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post #5 of 8
Thread Starter 

I am just outside Vancouver, BC Canada.  

 

BDL - here is a pic of my stone:

 

*

 

This is just what they provided us in our tool kit for school (to make things easier for me I just paid the school to purchase everything for me)  I really must get another stone though.  Was also talking with a guy in my class (dubbed the 'knife guy' because he is the best at sharpening).  He has a double sided stone - one side 1000 & the other side 4000.  Not sure what brand it is - he couldn't remember.  

 

As for scratching or gouging the stone I'm not too worried about that - I used to work in a hospital and had to hand sharpen surgical instruments so I have experience in that respect.  I will see if there is a local retailer that carries one of the ones you mentioned.  Do you by any chance know of anywhere in Washington state that would?  I only live about 15-20 minutes north of the US border and would gladly hop across the line if I can get the same stone cheaper.  Shipping just about anything from the US to Canada is ridiculous price wise and also the length of time it takes to get here (not to mention the postal service leaving expensive packages on my door step even though I have filed many complaints).  

 

 

Dave - thanks so much.  I think I did those carrots the first week I was in school at home to practice a bit.  Chef friend of mine (from AZ) wanted to see a pic of my sexy Japanese knife so I just took that to send him haha.  Knife cuts honestly aren't very good there - much improved in 6 weeks :)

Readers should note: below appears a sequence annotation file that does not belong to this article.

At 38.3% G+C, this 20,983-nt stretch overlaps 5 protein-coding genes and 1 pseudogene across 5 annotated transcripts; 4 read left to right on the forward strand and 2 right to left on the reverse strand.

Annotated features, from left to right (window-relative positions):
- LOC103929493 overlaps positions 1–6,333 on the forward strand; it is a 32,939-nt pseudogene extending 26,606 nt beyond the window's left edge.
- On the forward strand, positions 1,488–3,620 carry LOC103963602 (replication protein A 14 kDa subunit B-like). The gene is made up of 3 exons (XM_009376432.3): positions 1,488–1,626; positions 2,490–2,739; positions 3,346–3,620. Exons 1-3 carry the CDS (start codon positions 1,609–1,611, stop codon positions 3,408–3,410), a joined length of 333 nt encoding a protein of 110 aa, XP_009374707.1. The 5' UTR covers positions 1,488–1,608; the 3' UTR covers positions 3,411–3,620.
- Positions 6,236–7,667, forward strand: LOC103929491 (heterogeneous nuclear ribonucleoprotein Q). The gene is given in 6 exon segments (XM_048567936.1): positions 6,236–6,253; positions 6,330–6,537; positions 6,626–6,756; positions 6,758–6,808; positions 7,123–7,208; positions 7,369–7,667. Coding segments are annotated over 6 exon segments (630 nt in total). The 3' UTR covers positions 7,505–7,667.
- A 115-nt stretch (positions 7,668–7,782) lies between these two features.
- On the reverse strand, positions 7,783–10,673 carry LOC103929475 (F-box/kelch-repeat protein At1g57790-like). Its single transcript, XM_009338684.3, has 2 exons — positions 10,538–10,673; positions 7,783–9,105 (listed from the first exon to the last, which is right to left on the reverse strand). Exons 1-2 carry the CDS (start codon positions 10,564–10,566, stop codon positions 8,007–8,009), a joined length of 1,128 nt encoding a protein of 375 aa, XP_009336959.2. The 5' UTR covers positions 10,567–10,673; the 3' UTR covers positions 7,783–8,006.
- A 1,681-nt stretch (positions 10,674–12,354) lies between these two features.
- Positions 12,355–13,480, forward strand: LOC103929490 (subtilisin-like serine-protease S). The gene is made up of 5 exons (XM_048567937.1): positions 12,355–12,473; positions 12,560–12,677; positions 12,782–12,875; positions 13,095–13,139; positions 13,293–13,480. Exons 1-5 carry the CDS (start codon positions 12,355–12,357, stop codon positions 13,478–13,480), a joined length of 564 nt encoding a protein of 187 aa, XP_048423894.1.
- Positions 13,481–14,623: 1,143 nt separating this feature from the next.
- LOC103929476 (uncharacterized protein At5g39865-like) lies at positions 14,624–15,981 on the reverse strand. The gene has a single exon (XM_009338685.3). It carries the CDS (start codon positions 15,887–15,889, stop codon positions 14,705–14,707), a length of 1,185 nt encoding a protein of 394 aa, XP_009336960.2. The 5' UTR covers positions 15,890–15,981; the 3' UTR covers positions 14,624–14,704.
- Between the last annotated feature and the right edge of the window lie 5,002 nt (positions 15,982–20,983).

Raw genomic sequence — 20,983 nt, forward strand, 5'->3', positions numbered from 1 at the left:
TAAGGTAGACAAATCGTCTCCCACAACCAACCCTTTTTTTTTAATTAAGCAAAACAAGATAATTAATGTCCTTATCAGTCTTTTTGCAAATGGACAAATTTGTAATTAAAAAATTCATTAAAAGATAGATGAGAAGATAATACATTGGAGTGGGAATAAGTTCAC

~MissyD

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~MissyD

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post #6 of 8

BDL covered both of the primary Canadian web retailers (PaulsFinest and KnifeWorks) I was able to locate in an internet search.  Suehiro stones seem to be almost unidentifiable from a Canadian (let alone Lower Mainland) retail site location.

 

The only Lower Mainland retailer which I can identify with any certainty as having any selection of stones is Lee Valley Tools, which (besides its Internet presence) has brick and mortar stores in both Vancouver (1180 SE Marine Drive) and Coquitlam (1401 United Blvd.).  Lee Valley has Bester/Imanishi water stones, Norton water stones, King water stones and Sigma Power Select II water stones, each line in varying grits.

 

It's been a couple of years since I went into one of the brick and mortar Lee Valley stores, but be advised that this may not necessarily be a retail operation where you can get hands-on feel of the product before purchase (though if they have it in stock at the store you visit, you will be able to buy it then & there).  In the past, you went in, browsed through catalogs, filled out a form, and the clerks went into the back warehouse and brought out your order to be paid for.  Don't expect any knowledge of the product(s) from the sales personnel.  Caveat emptor applies here, and you need to do your own due diligence research about the products beforehand.  Still, the prices are the same as the catalog and 'net prices, without shipping costs (though including sales taxes), and the "shipping delays" are zero, compared to Canada Post or any of the private common carriers.